Ruby


Ruby
Ruby is one of the highest valued coloured gemstones, in fact, large rubies can fetch higher prices than equivalently sized diamonds. Ruby has been prized for centuries because of its excellent Mohs scale hardness of 9, along with its treasured rich red hue and vitreous lustre. Ruby is a variety of corundum that gets its red colour from chromium. Corundum that occurs in other colours is classified as sapphire. In its pure form, corundum is colourless. The word "corundum" comes from the Tamil "kurundam", meaning "ruby sapphire".
 
In the ancient Indian language of Sanskrit, ruby is called "ratnaraj", which translates as "king of precious stones". Ancient Sanskrit texts, the Bible and other historical writings refer to ruby as a precious gem, indicating the rich history and abiding appreciation of ruby gemstones. Ancient Hindus believed that by making an offering of a ruby to Krishna, rebirth as an emperor was assured. Burmese warriors believed that rubies would make them invincible, and even inserted rubies under their skin for this purpose.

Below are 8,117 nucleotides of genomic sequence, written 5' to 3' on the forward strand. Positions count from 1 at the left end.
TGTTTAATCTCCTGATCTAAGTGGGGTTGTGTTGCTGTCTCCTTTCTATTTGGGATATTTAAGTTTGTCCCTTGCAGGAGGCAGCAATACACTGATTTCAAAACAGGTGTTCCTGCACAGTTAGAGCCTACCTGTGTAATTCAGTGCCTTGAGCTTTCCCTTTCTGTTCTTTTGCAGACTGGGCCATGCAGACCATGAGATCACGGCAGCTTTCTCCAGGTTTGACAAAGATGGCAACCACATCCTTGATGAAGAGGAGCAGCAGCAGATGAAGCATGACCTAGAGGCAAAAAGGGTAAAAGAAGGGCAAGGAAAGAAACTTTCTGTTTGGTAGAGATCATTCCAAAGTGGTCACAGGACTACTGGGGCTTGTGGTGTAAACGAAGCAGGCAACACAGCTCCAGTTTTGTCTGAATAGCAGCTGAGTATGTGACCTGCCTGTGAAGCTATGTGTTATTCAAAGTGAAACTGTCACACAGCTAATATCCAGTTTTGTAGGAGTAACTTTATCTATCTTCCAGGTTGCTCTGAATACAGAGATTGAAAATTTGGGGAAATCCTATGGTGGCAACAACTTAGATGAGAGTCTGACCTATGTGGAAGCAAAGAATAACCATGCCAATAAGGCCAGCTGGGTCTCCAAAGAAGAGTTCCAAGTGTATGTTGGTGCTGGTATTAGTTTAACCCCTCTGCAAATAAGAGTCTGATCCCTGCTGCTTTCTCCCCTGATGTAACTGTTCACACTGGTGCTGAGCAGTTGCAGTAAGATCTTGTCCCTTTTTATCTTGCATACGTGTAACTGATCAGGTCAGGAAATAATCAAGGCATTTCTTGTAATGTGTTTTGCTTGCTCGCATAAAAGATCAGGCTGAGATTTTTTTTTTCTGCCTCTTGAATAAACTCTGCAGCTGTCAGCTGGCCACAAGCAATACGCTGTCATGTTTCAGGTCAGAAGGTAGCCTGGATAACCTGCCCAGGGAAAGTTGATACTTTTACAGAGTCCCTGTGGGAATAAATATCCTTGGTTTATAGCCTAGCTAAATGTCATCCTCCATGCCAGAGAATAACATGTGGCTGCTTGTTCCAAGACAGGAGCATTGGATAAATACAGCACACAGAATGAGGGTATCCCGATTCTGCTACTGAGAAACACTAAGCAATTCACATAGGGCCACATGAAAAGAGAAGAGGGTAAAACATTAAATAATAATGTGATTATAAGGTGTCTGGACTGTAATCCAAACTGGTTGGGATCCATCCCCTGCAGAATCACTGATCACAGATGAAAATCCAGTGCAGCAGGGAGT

According to the story of Marco Polo, Kublai Khan offered the King of Ceylon a city in exchange for a large ruby. Medieval Europeans believed that rubies assured good health, prosperity, wisdom and a successful love life. The English name "ruby" comes from the Latin word "ruber", meaning red. The most desirable ruby colour is a rich deep red with a hint of blue that is known as "pigeon's blood". In Thailand, ruby is known as "tabtim", which means "pomegranate" in Thai. This is because these shining red gems look like the edible seed coats found inside a ripe pomegranate.








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